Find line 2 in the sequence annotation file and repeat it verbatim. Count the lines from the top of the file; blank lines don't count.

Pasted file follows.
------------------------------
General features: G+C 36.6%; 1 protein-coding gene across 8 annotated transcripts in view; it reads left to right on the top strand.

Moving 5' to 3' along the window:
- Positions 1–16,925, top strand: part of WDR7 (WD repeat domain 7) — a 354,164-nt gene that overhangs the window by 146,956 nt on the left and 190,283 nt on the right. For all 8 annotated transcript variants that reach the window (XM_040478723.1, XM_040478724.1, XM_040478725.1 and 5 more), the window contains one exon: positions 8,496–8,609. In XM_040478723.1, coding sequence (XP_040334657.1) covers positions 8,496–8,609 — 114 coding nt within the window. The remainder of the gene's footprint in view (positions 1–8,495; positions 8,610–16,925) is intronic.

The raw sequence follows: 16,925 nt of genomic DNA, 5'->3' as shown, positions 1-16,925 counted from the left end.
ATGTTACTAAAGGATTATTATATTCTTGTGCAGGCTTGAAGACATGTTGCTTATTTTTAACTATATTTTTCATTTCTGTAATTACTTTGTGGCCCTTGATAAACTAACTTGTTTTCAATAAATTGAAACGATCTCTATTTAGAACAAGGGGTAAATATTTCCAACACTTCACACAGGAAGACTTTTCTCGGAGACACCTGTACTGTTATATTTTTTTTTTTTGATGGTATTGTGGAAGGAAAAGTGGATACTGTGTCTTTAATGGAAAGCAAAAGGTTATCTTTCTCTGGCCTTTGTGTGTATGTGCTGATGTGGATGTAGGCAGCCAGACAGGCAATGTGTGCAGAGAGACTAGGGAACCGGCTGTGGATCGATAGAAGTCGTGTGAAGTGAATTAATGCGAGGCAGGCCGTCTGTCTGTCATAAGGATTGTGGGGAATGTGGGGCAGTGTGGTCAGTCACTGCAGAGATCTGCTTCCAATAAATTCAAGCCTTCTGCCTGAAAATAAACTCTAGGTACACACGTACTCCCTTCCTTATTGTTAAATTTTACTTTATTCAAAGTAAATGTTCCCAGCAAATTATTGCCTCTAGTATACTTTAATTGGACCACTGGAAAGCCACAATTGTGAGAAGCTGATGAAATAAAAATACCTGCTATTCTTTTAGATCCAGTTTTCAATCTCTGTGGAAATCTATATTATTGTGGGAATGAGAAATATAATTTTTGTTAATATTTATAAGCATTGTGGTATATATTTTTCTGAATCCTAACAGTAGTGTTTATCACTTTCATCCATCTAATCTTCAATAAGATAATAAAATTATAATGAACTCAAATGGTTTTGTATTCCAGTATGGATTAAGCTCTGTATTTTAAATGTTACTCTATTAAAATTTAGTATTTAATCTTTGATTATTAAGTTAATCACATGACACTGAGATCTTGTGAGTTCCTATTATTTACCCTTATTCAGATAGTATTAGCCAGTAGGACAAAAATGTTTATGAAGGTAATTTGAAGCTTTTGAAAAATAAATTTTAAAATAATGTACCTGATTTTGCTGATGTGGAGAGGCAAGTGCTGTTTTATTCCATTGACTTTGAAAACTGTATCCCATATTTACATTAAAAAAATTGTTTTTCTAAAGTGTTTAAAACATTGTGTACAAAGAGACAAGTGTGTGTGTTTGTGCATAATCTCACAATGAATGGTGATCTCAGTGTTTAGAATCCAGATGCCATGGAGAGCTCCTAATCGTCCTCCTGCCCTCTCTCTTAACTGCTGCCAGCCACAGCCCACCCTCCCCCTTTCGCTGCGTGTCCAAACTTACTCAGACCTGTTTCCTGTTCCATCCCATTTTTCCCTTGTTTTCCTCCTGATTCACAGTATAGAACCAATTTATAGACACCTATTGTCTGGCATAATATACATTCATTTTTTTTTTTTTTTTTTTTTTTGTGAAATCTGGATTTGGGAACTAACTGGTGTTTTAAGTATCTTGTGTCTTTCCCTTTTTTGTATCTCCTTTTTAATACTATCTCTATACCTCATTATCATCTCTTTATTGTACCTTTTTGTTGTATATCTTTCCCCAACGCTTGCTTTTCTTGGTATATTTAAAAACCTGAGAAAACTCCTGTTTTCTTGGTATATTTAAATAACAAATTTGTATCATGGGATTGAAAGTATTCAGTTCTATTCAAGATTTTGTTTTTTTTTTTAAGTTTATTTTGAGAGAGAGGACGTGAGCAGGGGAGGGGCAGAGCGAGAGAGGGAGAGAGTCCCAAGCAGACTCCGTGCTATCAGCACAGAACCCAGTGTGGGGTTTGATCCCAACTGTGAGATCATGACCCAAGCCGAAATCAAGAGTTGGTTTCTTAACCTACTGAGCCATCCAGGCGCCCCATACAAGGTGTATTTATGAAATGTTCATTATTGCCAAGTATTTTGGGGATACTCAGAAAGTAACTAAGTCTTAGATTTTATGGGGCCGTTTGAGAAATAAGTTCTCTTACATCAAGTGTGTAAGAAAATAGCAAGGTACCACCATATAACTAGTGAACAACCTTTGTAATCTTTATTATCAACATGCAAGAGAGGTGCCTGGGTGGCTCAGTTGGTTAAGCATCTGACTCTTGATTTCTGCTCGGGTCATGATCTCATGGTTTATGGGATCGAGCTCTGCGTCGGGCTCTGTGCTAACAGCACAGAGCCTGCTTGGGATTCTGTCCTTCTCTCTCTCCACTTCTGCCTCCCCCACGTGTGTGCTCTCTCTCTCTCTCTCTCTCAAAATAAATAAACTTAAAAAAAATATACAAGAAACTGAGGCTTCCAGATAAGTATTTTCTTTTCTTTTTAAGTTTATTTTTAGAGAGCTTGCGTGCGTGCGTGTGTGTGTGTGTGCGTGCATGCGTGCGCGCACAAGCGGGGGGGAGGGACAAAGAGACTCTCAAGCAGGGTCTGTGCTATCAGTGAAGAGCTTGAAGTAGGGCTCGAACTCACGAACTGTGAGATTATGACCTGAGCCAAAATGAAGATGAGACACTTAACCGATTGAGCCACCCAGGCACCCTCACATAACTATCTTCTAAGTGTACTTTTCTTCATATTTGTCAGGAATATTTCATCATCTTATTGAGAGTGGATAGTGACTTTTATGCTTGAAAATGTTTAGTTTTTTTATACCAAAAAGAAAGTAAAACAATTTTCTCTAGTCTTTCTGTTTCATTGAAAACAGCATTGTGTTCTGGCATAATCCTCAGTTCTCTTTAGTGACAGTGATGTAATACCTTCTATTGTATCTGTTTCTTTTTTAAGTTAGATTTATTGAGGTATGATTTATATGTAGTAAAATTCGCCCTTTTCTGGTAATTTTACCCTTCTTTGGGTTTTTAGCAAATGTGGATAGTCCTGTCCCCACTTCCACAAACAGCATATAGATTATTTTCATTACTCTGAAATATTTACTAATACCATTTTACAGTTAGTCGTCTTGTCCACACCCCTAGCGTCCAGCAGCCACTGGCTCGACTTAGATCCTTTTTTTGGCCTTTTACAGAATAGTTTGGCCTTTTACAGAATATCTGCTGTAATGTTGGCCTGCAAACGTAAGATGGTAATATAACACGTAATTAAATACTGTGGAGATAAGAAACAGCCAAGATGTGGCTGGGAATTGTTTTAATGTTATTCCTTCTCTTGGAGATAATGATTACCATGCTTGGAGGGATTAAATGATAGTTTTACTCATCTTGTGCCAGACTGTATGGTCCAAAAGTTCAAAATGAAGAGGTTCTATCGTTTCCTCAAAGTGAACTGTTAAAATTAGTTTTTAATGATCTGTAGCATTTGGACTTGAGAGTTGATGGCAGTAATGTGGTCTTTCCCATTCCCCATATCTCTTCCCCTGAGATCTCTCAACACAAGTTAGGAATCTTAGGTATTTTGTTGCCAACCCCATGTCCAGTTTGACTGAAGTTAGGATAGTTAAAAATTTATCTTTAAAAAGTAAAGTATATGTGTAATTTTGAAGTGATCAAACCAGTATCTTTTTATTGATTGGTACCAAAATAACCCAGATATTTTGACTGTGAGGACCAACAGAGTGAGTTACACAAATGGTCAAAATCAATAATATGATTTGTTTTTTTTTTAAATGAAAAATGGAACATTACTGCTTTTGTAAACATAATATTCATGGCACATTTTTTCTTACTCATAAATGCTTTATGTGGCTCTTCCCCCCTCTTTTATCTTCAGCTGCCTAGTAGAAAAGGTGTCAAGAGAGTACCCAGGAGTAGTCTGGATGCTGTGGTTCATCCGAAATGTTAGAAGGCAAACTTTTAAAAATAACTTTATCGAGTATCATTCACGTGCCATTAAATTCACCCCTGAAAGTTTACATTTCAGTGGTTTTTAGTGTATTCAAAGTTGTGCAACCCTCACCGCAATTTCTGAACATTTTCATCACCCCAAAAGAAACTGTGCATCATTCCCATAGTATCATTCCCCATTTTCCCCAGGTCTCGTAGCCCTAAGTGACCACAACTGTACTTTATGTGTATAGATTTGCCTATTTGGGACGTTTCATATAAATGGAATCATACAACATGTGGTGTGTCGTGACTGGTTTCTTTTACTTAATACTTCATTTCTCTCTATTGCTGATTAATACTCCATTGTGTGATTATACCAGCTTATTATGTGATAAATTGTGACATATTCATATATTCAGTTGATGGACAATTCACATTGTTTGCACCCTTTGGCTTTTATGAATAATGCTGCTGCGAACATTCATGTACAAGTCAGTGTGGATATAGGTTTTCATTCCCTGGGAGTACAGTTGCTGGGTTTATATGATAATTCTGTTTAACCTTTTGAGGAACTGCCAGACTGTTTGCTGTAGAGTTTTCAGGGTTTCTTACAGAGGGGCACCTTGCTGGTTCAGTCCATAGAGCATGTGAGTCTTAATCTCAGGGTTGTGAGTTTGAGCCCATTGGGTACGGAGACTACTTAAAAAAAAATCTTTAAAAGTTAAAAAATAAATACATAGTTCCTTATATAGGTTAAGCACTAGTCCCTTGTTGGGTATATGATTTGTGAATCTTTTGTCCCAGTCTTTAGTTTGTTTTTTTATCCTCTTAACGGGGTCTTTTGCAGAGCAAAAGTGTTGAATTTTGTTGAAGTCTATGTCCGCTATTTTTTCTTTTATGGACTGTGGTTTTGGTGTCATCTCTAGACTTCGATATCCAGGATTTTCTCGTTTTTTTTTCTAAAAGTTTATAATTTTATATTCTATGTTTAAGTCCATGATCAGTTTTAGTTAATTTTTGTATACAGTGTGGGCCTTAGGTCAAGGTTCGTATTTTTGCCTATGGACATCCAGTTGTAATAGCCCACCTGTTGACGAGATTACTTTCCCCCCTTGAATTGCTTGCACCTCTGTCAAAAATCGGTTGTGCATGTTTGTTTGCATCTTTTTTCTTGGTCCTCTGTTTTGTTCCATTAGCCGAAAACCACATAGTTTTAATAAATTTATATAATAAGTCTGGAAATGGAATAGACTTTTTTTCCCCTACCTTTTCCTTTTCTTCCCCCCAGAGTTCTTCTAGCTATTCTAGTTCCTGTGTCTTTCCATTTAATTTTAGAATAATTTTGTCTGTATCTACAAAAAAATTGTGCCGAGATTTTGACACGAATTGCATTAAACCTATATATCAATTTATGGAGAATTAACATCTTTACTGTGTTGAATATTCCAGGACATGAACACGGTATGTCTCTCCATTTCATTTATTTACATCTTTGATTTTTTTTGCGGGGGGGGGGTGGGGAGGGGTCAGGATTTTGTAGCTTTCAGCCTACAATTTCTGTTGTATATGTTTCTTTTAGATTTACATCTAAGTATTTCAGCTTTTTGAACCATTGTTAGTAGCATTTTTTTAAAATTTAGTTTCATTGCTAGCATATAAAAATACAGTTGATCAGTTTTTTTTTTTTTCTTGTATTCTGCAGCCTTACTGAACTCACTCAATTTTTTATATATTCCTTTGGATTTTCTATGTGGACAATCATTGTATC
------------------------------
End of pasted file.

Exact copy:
Moving 5' to 3' along the window: